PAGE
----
Alabama Proposal to Replace Textbooks With Computers Draws Criticism
A rural education advocate says a proposed $100 million plan to replace Alabama's textbooks with computers might not be in the best interest of rural students.
Larry Lee, a former director of the Center for Rural Alabama, said that although technology is important, he could think of better uses for that $100 million, such as transportation, smaller class sizes, and more early-childhood education, according to a story on Al.com, a news website by The Birmingham News, The Huntsville Times, and Mobile's Press-Register.
"When it comes to technology, there's an awful lot of wanting to keep up with the Joneses," he said in the story. "We've jumped and gotten laptops but yet it was disastrous, because we did not have professional development for the faculty to go along with it. And we certainly didn't consider that we didn't have the right infrastructure to support all the computers."
State department officials quoted in the Al.com story said all schools have the basic infrastructure needed for the devices, but some would need upgrades for servers and bandwith. Internet access is lacking in some rural areas of the state, and that's a problem in rural communities nationwide.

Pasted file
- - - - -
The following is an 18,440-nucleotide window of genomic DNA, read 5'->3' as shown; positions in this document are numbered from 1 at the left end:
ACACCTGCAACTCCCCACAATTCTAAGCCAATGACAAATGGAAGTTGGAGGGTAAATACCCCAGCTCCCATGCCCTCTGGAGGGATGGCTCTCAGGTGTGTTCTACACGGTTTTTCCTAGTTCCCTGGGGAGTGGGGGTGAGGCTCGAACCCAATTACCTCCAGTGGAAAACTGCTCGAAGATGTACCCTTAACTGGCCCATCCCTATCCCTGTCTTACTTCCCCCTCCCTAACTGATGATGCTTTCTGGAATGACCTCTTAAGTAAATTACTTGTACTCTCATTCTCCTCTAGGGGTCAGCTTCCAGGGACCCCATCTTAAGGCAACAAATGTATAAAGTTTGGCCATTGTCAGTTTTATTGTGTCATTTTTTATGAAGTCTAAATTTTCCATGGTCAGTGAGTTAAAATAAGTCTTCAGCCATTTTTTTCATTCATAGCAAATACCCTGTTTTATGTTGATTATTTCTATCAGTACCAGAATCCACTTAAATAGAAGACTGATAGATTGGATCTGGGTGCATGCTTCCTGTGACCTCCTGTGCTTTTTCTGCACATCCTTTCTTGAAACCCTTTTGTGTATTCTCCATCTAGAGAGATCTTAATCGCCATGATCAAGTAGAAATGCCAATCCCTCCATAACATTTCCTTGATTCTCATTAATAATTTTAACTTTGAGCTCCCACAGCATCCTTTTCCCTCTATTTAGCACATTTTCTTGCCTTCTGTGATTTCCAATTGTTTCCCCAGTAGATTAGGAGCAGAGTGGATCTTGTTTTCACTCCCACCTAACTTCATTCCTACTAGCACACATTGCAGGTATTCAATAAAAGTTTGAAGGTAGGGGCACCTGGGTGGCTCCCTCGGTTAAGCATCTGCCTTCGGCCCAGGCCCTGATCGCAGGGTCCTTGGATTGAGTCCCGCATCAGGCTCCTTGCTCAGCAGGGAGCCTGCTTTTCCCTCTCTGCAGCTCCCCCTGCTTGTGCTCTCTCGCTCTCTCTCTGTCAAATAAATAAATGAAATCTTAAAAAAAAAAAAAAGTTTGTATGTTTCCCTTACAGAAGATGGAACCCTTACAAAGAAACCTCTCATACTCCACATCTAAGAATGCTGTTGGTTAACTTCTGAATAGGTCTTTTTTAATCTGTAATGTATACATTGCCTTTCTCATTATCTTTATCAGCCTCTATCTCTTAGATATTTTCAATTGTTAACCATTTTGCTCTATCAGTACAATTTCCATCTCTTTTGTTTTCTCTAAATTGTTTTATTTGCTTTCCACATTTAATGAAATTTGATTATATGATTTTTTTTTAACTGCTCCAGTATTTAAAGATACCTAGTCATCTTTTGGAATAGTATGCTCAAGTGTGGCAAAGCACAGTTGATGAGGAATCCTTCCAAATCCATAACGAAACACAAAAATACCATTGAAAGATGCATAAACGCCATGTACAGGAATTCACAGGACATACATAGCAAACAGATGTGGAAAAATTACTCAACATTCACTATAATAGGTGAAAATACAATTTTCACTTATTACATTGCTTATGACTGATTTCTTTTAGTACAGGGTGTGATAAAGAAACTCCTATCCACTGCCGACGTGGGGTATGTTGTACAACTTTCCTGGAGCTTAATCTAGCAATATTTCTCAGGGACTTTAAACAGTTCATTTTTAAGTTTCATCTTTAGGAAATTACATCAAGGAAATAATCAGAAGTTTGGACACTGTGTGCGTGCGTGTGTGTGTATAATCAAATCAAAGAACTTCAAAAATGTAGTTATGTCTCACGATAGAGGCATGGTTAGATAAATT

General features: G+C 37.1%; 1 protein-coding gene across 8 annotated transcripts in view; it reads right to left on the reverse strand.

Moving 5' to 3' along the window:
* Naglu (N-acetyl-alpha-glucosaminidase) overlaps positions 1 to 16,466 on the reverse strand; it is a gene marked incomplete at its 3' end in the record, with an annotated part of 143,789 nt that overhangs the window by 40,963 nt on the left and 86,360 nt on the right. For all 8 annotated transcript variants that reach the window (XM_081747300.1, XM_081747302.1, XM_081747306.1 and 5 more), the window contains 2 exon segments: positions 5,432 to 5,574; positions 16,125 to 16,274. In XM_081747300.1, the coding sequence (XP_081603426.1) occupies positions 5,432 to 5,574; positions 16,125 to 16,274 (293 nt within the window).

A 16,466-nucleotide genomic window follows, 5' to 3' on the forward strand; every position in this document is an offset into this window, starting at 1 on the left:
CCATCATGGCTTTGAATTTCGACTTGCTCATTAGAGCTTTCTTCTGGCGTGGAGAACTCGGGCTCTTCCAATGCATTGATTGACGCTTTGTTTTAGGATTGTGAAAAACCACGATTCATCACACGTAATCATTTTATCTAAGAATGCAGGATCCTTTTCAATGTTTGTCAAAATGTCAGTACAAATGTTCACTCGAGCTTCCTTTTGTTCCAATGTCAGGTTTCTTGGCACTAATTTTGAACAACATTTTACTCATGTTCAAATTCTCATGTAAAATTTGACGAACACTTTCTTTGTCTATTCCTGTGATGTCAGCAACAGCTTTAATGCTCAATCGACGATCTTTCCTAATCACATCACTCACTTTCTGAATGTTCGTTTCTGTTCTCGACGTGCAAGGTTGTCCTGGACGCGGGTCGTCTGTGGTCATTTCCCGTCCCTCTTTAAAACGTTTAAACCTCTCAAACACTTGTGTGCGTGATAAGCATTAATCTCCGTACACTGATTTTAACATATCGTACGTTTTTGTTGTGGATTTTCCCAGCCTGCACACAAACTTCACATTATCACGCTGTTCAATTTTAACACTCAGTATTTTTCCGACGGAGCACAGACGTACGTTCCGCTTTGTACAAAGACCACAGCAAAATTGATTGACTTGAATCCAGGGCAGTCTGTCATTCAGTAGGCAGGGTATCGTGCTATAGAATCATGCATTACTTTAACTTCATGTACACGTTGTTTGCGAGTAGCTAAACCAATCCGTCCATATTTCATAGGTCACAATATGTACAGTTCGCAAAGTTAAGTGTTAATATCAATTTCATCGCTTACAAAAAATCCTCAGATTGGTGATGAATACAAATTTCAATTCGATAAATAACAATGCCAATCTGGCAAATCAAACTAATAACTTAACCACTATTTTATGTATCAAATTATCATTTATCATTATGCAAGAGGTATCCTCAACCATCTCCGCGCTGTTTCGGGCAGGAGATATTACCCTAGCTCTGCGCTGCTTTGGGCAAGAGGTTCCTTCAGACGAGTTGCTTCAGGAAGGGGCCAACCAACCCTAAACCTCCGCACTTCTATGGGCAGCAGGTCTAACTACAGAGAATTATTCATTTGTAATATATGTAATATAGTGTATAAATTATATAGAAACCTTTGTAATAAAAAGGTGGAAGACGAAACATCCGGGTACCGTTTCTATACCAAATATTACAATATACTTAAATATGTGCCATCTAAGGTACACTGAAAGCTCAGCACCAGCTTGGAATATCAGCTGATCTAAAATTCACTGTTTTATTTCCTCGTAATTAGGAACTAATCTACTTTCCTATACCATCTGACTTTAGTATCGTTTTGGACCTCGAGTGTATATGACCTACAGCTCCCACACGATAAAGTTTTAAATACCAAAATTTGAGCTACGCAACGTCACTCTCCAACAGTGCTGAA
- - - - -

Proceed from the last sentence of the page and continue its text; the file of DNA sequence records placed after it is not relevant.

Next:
The two senators who proposed the plan to replace textbooks with laptops and tablet computers contend it would save the state $15 million in textbook replacements. Their bill would cover 75 percent of the cost of the new devices, and districts would have to decide on the type and amount of technology they need.
In the Al.com story, Lee said some poor, rural districts have far more basic needs than technology, such as funding for heating and air conditioning.
The legislation will be considered during the 2014 legislative session, which begins in January. Some see their idea as shortsighted while others see it as forward thinking.